Study: Dynamic Patterns of Cortical Expansion in Preterm Human Development

Dynamic patterns of cortical expansion during folding of the preterm human brain


The human brain exhibits complex folding patterns that emerge during the third trimester of fetal development. Despite decades of study, the processes that produce normal and abnormal folding remain unresolved, although the relatively rapid tangential expansion of the cortex has emerged as a driving factor. Accurate and precise measurement of cortical growth patterns during the period of folding has remained elusive. Here, we illuminate the spatiotemporal dynamics of cortical expansion by analyzing MRI-derived surfaces of preterm infant brains, using a novel strain energy minimization approach.

This study contains cortical growth maps over the course of preterm development, measured from human mid-thickness surfaces. Cortical expansion was calculated from local deformations after registration with anatomically-constrained Multimodal Surface Matching (aMSM, Robinson et al. Neuroimage 2017). Each scene corresponds to a figure from the main Results in Garcia et al. PNAS 2018. In addition to summary data displayed in Figs. 4-6 (group averages, statistically significant regions), individual maps are also made available in the corresponding scene.

The zipped folder "MATLABsimulation" contains a simple example of strain energy minimization between two surfaces. It requires two closed surfaces (on which to minimize strain energy) as well as a spherical surface to which they can be mapped, all with the same number of vertices and connections. This code does not match landmarks, so surfaces should first be brought into approximate register for best results. The main code (relax.m) follows the approach outlined in Knutsen et al. (2010), replacing the steps requiring transition from MATLAB to Comsol Multiphysics (solving equations of motion). Note: This code calls MATLAB codes developed in Knutsen et al. (2010) (included) and codes for importing GIfTI surface files available at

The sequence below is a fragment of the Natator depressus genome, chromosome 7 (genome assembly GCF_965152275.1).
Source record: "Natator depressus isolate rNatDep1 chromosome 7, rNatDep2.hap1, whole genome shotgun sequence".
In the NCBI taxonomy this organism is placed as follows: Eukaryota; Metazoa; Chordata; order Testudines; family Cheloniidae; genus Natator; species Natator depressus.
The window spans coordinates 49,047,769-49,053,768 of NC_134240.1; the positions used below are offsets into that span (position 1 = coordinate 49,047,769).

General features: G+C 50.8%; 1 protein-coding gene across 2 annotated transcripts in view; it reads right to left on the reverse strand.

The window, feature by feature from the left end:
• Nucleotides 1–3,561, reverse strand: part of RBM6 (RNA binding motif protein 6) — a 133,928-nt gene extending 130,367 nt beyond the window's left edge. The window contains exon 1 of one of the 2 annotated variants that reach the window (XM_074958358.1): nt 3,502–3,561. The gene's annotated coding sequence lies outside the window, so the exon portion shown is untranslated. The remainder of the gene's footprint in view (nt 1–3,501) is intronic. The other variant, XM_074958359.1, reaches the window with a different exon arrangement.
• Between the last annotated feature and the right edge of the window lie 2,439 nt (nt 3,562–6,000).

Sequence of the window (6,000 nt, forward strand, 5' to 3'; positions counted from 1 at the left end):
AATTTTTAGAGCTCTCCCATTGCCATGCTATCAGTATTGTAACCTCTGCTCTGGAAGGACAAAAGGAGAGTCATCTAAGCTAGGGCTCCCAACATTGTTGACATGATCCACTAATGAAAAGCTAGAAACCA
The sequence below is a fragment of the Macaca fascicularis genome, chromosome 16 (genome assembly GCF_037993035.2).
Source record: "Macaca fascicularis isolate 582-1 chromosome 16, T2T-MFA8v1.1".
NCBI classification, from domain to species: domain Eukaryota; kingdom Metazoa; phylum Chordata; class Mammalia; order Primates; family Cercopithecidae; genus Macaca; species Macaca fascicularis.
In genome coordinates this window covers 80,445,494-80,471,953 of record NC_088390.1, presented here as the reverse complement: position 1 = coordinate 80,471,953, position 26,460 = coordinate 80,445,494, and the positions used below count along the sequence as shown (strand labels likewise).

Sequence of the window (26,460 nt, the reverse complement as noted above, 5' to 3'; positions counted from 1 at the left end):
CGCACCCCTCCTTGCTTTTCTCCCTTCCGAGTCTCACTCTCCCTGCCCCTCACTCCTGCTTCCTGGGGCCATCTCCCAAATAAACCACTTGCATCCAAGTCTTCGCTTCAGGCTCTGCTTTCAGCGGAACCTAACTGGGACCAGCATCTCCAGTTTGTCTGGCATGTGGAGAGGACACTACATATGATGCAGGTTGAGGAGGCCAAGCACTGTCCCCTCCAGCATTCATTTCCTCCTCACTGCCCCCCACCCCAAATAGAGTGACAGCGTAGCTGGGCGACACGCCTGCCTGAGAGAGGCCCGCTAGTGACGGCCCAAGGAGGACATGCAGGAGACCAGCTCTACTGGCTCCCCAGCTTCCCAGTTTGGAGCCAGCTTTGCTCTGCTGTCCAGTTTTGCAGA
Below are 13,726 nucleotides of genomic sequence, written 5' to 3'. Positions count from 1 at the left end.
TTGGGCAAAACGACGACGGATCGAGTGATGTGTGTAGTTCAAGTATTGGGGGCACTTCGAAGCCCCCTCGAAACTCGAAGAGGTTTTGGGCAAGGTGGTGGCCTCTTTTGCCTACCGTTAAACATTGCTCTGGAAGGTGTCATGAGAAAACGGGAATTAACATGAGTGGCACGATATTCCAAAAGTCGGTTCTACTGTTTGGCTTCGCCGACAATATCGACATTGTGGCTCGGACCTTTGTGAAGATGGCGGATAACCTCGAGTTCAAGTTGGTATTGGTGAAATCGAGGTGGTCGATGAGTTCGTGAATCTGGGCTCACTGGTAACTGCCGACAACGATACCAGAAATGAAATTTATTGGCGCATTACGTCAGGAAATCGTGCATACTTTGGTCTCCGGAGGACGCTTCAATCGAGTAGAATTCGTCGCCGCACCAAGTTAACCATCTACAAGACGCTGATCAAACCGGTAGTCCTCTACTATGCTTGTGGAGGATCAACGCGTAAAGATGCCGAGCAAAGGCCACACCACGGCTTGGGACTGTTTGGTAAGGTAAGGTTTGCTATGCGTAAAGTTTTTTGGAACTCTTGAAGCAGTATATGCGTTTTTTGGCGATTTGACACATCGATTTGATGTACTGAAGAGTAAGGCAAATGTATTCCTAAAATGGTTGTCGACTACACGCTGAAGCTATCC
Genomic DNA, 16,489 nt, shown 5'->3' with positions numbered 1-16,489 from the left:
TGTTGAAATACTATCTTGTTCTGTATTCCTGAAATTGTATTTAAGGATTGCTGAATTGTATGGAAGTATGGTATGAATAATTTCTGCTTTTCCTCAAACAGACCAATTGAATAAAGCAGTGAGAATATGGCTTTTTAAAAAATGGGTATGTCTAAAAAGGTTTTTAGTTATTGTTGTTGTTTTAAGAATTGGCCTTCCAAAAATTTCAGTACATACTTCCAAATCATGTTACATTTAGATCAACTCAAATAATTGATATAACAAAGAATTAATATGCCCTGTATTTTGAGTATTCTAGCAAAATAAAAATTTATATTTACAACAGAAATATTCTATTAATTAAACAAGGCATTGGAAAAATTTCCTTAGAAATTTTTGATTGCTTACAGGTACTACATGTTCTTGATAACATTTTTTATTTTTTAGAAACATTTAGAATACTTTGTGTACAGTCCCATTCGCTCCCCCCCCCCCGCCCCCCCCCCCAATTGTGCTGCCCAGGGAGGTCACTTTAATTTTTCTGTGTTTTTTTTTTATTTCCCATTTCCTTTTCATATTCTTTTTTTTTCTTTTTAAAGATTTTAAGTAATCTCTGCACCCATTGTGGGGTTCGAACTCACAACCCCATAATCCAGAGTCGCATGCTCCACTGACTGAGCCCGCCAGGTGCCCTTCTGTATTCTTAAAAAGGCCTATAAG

During the third trimester of human brain development, the cerebral cortex undergoes dramatic surface expansion and folding. Physical models suggest that relatively rapid growth of the cortical gray matter helps drive this folding, and structural data suggests that growth may vary in both space (by region on the cortical surface) and time. In this study, we propose a new method to estimate local growth from sequential cortical reconstructions. Using anatomically-constrained Multimodal Surface Matching (aMSM), we obtain accurate, physically-guided point correspondence between younger and older cortical reconstructions of the same individual. From each pair of surfaces, we calculate continuous, smooth maps of cortical expansion with unprecedented precision. By considering 30 preterm infants scanned 2-4 times during the period of rapid cortical expansion (28 to 38 weeks postmenstrual age), we observe significant regional differences in growth across the cortical surface that are consistent with the emergence of new folds. Furthermore, these growth patterns shift over the course of development, with non-injured subjects following a highly consistent trajectory. This information provides a detailed picture of dynamic changes in cortical growth, connecting what is known about patterns of development at the microscopic (cellular) and macroscopic (folding) scales. Since our method provides specific growth maps for individual brains, we are also able to detect alterations due to injury. This fully-automated surface analysis, based on tools freely available to the brain mapping community, may also serve as a useful approach for future studies of abnormal growth due to genetic disorders, injury, or other environmental variables.

Proceedings of the National Academy of Sciences - DOI: 10.1073/pnas.1715451115

  • Kara E. Garcia
  • Emma C. Robinson
  • Dimitrios Alexopoulos
  • Donna L. Dierker
  • Matthew F. Glasser
  • Timothy S. Coalson
  • Cynthia M. Ortinau
  • Daniel Rueckert
  • Larry A. Taber
  • David C. Van Essen
  • Cynthia E. Rogers
  • Christopher D. Smyser
  • Philip V. Bayly
  • Kings College London
  • Imperial College London
  • Washington University in St. Louis